My Take: God not in whirlwinds of Sandy, presidential race
A NASA image of Hurricane Sandy.
October 29th, 2012
01:33 PM ET

My Take: God not in whirlwinds of Sandy, presidential race

Editor's Note: Stephen Prothero, a Boston University religion scholar and author of "The American Bible: How Our Words Unite, Divide, and Define a Nation," is a regular CNN Belief Blog contributor.

By Stephen Prothero, Special to CNN

I am riding out Sandy on Cape Cod and wondering whether this, too, is God’s will.

As this storm has carved its path through the Caribbean and up the Eastern Seaboard of the United States, it has taken 67 lives and (so far) spared the rest of us. Was it the will of the Almighty that so many should perish?

Is God angry with Cuba, where 11 died last week? More angry with Haiti, where 51 perished? Relatively unperturbed with Jamaica, where the death toll was only two? If a tree falls on my house today, will that be an Act of God, too?

There has been a lot of talk lately about what is and what isn’t willed by Providence, thanks to Richard Mourdock, the Indiana Republican and U.S. Senate candidate who said last week, “I think that even when life begins in that horrible situation of rape, that it is something God intended to happen.”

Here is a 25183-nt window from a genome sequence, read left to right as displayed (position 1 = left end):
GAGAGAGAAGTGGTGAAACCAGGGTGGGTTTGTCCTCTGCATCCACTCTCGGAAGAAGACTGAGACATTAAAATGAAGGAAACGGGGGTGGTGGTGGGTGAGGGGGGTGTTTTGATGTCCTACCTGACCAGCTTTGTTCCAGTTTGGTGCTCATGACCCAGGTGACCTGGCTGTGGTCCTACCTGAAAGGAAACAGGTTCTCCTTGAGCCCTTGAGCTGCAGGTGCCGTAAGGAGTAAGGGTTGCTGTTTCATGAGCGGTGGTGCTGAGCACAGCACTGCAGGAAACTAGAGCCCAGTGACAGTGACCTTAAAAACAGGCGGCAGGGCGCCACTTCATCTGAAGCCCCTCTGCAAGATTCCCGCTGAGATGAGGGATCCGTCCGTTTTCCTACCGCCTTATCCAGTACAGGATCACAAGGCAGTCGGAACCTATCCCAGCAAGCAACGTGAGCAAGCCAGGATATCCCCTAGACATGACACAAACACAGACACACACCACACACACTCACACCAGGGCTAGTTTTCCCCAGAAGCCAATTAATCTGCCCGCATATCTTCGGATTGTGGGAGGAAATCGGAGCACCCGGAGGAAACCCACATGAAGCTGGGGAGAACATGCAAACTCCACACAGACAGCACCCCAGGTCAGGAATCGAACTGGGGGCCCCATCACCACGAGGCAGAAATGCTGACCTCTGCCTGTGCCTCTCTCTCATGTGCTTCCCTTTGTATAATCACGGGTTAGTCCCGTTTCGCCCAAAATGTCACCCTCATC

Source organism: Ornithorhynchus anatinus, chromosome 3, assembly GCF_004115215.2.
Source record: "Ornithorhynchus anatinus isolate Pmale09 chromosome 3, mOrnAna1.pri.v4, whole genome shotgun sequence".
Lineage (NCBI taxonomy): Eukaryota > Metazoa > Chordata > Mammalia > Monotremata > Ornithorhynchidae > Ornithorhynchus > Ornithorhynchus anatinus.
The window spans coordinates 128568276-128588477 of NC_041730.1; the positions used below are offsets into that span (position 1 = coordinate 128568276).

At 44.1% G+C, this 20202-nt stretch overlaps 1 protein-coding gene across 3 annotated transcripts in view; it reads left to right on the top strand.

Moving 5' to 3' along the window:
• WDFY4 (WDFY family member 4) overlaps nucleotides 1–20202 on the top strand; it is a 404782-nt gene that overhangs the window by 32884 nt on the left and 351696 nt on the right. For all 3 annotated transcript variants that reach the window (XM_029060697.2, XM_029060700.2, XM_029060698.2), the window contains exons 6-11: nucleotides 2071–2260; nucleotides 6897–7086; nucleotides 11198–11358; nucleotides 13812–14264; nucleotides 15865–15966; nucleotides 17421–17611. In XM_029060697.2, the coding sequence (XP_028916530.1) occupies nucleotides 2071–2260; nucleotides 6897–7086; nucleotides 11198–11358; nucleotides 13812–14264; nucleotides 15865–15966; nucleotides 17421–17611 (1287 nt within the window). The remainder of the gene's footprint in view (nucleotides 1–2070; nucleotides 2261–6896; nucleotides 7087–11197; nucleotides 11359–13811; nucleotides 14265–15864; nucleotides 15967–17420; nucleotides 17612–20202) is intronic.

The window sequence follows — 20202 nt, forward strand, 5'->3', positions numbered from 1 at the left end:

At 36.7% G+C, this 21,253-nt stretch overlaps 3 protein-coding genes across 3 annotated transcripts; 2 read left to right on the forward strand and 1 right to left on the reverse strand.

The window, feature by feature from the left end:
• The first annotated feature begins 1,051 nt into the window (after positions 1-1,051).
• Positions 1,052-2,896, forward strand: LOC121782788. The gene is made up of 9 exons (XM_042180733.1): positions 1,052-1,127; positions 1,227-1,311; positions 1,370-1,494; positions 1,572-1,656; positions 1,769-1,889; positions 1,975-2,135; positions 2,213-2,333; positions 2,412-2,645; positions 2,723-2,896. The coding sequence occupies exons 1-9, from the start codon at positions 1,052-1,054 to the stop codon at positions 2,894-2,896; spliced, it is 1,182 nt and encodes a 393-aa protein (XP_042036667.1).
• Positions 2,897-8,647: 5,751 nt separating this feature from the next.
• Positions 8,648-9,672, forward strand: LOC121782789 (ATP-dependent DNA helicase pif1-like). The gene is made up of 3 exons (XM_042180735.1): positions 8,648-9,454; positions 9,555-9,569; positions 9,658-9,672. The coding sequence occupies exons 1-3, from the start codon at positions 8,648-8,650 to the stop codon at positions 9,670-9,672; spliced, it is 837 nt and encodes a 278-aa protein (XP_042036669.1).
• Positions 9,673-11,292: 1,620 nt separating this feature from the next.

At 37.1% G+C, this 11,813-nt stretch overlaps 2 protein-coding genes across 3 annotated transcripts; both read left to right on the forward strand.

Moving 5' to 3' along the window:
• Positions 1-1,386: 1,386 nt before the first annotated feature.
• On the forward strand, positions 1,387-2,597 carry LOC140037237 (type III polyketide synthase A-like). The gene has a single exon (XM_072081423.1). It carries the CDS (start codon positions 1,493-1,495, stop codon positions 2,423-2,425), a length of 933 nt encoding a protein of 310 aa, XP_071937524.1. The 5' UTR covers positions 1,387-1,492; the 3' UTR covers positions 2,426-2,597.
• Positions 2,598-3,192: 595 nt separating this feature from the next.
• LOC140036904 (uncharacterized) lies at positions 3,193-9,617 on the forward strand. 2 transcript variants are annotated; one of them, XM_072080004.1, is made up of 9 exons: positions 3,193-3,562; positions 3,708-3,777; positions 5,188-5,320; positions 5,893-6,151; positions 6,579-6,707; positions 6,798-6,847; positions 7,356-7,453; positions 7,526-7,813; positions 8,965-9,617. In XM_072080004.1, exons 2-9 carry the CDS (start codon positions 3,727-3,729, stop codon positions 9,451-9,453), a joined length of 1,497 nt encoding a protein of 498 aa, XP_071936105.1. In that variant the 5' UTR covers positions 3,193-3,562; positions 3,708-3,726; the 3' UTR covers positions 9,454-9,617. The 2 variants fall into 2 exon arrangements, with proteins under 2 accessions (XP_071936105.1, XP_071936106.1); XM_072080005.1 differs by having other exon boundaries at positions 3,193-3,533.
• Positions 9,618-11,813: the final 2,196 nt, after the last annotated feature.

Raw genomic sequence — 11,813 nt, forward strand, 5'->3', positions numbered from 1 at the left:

Whether “it” in this sentence refers to rape or to conception, it assumes that God is both busy and capricious. Why does God offer the gift of life to some rape victims and not to others? Why does God allow some elections to be close and not others?

One answer, of course, is that God does nothing of the sort. Perhaps there is no God. Or perhaps God is more like the watchmaker divinity of Deism fame who winds up the universe, sets it in motion and then leaves it to its own devices.

In the thought worlds of Indian religions, things operate not by the will of God but in keeping with the laws of karma. So to put it in crudest terms, those who are injured in Sandy somehow have it coming to them, as do victims of rape who find themselves pregnant.

The western religions of Judaism, Christianity and Islam have argued that God has a hand not only in setting our story in motion but also in seeing it through to the end. So Jews, Christians, and Muslims have had to reckon with the classical problem of “theodicy”: In a world in which God is all powerful and all good, why do bad things happen to good people?